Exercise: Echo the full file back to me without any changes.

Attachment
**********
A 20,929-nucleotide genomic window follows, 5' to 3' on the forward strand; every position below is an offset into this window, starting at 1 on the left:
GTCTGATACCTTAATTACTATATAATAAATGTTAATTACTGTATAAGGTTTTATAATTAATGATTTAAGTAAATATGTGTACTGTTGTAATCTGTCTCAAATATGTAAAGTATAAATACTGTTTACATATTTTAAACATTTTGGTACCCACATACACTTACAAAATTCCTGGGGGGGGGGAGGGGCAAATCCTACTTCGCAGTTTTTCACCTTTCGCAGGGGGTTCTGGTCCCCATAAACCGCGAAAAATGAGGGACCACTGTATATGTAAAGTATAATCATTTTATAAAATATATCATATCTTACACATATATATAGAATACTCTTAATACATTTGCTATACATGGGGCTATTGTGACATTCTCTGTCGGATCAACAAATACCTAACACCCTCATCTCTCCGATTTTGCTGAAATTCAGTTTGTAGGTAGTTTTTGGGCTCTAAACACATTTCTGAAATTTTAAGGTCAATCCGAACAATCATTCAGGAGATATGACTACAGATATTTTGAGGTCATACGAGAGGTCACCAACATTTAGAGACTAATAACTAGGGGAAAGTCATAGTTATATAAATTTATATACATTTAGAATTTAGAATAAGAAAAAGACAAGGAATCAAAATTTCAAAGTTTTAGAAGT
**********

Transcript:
A 20,929-nucleotide genomic window follows, 5' to 3' on the forward strand; every position below is an offset into this window, starting at 1 on the left:
GTCTGATACCTTAATTACTATATAATAAATGTTAATTACTGTATAAGGTTTTATAATTAATGATTTAAGTAAATATGTGTACTGTTGTAATCTGTCTCAAATATGTAAAGTATAAATACTGTTTACATATTTTAAACATTTTGGTACCCACATACACTTACAAAATTCCTGGGGGGGGGGAGGGGCAAATCCTACTTCGCAGTTTTTCACCTTTCGCAGGGGGTTCTGGTCCCCATAAACCGCGAAAAATGAGGGACCACTGTATATGTAAAGTATAATCATTTTATAAAATATATCATATCTTACACATATATATAGAATACTCTTAATACATTTGCTATACATGGGGCTATTGTGACATTCTCTGTCGGATCAACAAATACCTAACACCCTCATCTCTCCGATTTTGCTGAAATTCAGTTTGTAGGTAGTTTTTGGGCTCTAAACACATTTCTGAAATTTTAAGGTCAATCCGAACAATCATTCAGGAGATATGACTACAGATATTTTGAGGTCATACGAGAGGTCACCAACATTTAGAGACTAATAACTAGGGGAAAGTCATAGTTATATAAATTTATATACATTTAGAATTTAGAATAAGAAAAAGACAAGGAATCAAAATTTCAAAGTTTTAGAAGT